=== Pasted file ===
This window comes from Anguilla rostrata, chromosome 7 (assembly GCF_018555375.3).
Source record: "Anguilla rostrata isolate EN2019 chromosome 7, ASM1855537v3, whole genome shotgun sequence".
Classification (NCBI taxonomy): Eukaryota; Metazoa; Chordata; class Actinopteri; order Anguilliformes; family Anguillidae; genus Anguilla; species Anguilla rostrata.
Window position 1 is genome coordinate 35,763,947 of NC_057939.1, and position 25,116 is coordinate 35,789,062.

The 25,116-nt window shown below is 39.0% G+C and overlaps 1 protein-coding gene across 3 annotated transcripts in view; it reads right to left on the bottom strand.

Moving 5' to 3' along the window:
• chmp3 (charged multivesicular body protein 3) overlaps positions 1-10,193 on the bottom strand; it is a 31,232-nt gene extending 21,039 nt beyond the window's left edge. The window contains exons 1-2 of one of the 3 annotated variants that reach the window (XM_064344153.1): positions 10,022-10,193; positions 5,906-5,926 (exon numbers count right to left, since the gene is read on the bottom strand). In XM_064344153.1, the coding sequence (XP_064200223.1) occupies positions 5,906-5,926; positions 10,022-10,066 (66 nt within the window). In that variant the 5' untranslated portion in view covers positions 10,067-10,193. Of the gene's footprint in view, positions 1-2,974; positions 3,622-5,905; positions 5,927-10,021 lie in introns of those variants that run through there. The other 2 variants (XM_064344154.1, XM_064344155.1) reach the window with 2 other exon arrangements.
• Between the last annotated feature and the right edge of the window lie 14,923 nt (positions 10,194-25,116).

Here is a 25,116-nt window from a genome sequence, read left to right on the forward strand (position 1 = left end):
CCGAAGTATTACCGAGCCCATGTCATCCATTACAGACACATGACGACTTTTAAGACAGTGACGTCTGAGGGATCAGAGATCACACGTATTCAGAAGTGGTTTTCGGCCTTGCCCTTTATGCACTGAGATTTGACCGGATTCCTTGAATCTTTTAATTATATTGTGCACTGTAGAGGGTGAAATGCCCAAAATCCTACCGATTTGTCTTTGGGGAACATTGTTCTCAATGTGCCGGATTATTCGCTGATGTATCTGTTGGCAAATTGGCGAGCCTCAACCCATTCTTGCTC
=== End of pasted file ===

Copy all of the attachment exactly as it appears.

This window comes from Anguilla rostrata, chromosome 7 (assembly GCF_018555375.3).
Source record: "Anguilla rostrata isolate EN2019 chromosome 7, ASM1855537v3, whole genome shotgun sequence".
Classification (NCBI taxonomy): Eukaryota; Metazoa; Chordata; class Actinopteri; order Anguilliformes; family Anguillidae; genus Anguilla; species Anguilla rostrata.
Window position 1 is genome coordinate 35,763,947 of NC_057939.1, and position 25,116 is coordinate 35,789,062.

The 25,116-nt window shown below is 39.0% G+C and overlaps 1 protein-coding gene across 3 annotated transcripts in view; it reads right to left on the bottom strand.

Moving 5' to 3' along the window:
• chmp3 (charged multivesicular body protein 3) overlaps positions 1-10,193 on the bottom strand; it is a 31,232-nt gene extending 21,039 nt beyond the window's left edge. The window contains exons 1-2 of one of the 3 annotated variants that reach the window (XM_064344153.1): positions 10,022-10,193; positions 5,906-5,926 (exon numbers count right to left, since the gene is read on the bottom strand). In XM_064344153.1, the coding sequence (XP_064200223.1) occupies positions 5,906-5,926; positions 10,022-10,066 (66 nt within the window). In that variant the 5' untranslated portion in view covers positions 10,067-10,193. Of the gene's footprint in view, positions 1-2,974; positions 3,622-5,905; positions 5,927-10,021 lie in introns of those variants that run through there. The other 2 variants (XM_064344154.1, XM_064344155.1) reach the window with 2 other exon arrangements.
• Between the last annotated feature and the right edge of the window lie 14,923 nt (positions 10,194-25,116).

Here is a 25,116-nt window from a genome sequence, read left to right on the forward strand (position 1 = left end):
CCGAAGTATTACCGAGCCCATGTCATCCATTACAGACACATGACGACTTTTAAGACAGTGACGTCTGAGGGATCAGAGATCACACGTATTCAGAAGTGGTTTTCGGCCTTGCCCTTTATGCACTGAGATTTGACCGGATTCCTTGAATCTTTTAATTATATTGTGCACTGTAGAGGGTGAAATGCCCAAAATCCTACCGATTTGTCTTTGGGGAACATTGTTCTCAATGTGCCGGATTATTCGCTGATGTATCTGTTGGCAAATTGGCGAGCCTCAACCCATTCTTGCTC